On the 18th and 19th July, the Jewellery Quarter will be holding its first JQ Festival to celebrate the opening of Golden Square. As part of the Festival there will be an Open Studio Trail, where visitors can visit all sorts of craftmakers, designers, jewellers and architects to see them at work and ask for advice and tips of the trade. I work from home and so opening up to the public was not a practical option but towards the end of May the idea of a pop-up garden was mooted. By early June the Open Studios organiser had found me a courtyard tucked away behind a black door on Pitsford Street and I was part of the Open Studio Trail.
I was delighted to get the support and sponsorship of two dealers in reclaimed and vintage - Moseley Gifts and Gardens and The Barn at Studley. Both are a treasure trove of items from tin baths, furniture, chimney pots and much more. The ideal source of items to match my theme.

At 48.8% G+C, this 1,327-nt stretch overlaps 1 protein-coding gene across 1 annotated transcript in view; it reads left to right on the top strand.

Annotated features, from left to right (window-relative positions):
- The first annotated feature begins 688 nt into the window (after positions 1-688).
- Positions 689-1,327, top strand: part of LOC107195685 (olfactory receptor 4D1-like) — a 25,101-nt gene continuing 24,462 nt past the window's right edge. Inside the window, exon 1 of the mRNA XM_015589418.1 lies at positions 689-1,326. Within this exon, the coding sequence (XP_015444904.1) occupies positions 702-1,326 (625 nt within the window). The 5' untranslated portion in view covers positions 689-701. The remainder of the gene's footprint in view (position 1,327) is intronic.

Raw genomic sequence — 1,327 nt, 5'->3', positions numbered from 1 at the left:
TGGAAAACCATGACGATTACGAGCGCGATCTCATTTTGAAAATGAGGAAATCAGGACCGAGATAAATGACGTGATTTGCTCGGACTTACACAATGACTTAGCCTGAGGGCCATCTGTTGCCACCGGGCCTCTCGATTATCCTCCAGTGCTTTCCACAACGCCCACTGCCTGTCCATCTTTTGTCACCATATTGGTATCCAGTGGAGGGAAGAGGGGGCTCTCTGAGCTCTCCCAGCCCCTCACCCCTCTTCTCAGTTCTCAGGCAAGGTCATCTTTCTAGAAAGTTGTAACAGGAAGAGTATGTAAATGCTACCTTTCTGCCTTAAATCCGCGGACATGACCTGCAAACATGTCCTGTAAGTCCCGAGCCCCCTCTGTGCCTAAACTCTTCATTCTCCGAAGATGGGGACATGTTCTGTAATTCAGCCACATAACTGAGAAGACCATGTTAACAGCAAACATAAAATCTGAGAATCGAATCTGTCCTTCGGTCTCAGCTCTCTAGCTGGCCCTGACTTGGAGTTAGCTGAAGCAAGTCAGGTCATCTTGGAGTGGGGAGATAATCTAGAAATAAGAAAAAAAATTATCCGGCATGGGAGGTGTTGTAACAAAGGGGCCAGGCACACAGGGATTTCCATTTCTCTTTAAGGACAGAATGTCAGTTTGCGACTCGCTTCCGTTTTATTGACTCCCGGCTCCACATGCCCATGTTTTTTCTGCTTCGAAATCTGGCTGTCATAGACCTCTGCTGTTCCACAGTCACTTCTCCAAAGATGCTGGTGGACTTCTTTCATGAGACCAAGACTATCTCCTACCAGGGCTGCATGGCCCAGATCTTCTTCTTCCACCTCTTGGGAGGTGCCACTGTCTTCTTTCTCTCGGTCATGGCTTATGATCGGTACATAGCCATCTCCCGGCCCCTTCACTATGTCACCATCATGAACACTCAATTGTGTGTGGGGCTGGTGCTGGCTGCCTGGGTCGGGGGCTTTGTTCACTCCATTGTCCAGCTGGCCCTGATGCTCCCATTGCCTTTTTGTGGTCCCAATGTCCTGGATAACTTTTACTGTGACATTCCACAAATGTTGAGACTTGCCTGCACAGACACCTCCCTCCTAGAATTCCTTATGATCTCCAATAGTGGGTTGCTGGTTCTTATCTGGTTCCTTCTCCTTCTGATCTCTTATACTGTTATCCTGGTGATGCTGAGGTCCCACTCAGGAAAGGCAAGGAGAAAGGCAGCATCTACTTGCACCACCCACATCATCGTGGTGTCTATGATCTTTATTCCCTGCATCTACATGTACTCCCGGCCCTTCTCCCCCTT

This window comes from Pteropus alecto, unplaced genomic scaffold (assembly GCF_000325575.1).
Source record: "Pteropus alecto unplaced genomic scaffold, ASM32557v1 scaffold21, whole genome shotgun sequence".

I was really pleased to find these ladders which make a colourful and quirky alternative to trellis reflecting the industrial setting of the garden, the primary colours provide a cheerful contrast against a white painted wall.
Having only containers and pots for your plants can seem restrictive and yes some plants sulk in pots and they all need more love and attention as they relay on you for food and water. But you can have lots of fun using whatever you can find from old tin cans to boots and unlike the garden-bound gardener you can create the ideal conditions for the plants you like in their very own pot, sitting drought lovers and water-babies side by side.